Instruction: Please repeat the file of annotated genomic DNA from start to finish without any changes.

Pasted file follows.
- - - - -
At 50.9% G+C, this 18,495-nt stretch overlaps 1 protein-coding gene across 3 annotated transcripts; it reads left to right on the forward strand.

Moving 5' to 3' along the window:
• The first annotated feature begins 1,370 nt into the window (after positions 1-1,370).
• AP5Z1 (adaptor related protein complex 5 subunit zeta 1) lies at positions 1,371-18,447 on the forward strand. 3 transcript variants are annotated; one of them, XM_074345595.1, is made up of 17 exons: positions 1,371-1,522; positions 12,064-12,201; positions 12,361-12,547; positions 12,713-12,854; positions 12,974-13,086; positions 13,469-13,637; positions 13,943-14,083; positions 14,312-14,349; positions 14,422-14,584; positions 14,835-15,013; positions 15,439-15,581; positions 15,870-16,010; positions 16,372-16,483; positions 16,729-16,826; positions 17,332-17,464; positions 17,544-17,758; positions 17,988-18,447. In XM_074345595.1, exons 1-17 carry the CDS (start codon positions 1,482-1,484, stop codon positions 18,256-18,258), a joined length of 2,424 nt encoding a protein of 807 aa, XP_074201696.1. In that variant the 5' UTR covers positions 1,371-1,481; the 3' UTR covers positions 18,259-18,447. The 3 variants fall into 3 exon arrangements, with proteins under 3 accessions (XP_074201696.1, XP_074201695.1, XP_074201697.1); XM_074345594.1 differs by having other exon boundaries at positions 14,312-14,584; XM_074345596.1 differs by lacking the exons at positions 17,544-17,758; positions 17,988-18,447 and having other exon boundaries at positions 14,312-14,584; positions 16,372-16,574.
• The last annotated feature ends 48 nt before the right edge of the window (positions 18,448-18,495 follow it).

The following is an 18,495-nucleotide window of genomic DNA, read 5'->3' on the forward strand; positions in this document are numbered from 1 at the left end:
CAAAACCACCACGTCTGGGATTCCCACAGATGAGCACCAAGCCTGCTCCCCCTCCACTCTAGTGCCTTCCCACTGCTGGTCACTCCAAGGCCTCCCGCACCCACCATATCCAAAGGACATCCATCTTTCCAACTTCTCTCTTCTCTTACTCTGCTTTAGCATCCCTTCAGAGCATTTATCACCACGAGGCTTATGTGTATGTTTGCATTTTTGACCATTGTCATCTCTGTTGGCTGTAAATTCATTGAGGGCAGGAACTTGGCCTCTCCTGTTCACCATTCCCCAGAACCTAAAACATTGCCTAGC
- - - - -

At 50.9% G+C, this 18,495-nt stretch overlaps 1 protein-coding gene across 3 annotated transcripts; it reads left to right on the forward strand.

Moving 5' to 3' along the window:
• The first annotated feature begins 1,370 nt into the window (after positions 1-1,370).
• AP5Z1 (adaptor related protein complex 5 subunit zeta 1) lies at positions 1,371-18,447 on the forward strand. 3 transcript variants are annotated; one of them, XM_074345595.1, is made up of 17 exons: positions 1,371-1,522; positions 12,064-12,201; positions 12,361-12,547; positions 12,713-12,854; positions 12,974-13,086; positions 13,469-13,637; positions 13,943-14,083; positions 14,312-14,349; positions 14,422-14,584; positions 14,835-15,013; positions 15,439-15,581; positions 15,870-16,010; positions 16,372-16,483; positions 16,729-16,826; positions 17,332-17,464; positions 17,544-17,758; positions 17,988-18,447. In XM_074345595.1, exons 1-17 carry the CDS (start codon positions 1,482-1,484, stop codon positions 18,256-18,258), a joined length of 2,424 nt encoding a protein of 807 aa, XP_074201696.1. In that variant the 5' UTR covers positions 1,371-1,481; the 3' UTR covers positions 18,259-18,447. The 3 variants fall into 3 exon arrangements, with proteins under 3 accessions (XP_074201696.1, XP_074201695.1, XP_074201697.1); XM_074345594.1 differs by having other exon boundaries at positions 14,312-14,584; XM_074345596.1 differs by lacking the exons at positions 17,544-17,758; positions 17,988-18,447 and having other exon boundaries at positions 14,312-14,584; positions 16,372-16,574.
• The last annotated feature ends 48 nt before the right edge of the window (positions 18,448-18,495 follow it).

The following is an 18,495-nucleotide window of genomic DNA, read 5'->3' on the forward strand; positions in this document are numbered from 1 at the left end:
CAAAACCACCACGTCTGGGATTCCCACAGATGAGCACCAAGCCTGCTCCCCCTCCACTCTAGTGCCTTCCCACTGCTGGTCACTCCAAGGCCTCCCGCACCCACCATATCCAAAGGACATCCATCTTTCCAACTTCTCTCTTCTCTTACTCTGCTTTAGCATCCCTTCAGAGCATTTATCACCACGAGGCTTATGTGTATGTTTGCATTTTTGACCATTGTCATCTCTGTTGGCTGTAAATTCATTGAGGGCAGGAACTTGGCCTCTCCTGTTCACCATTCCCCAGAACCTAAAACATTGCCTAGC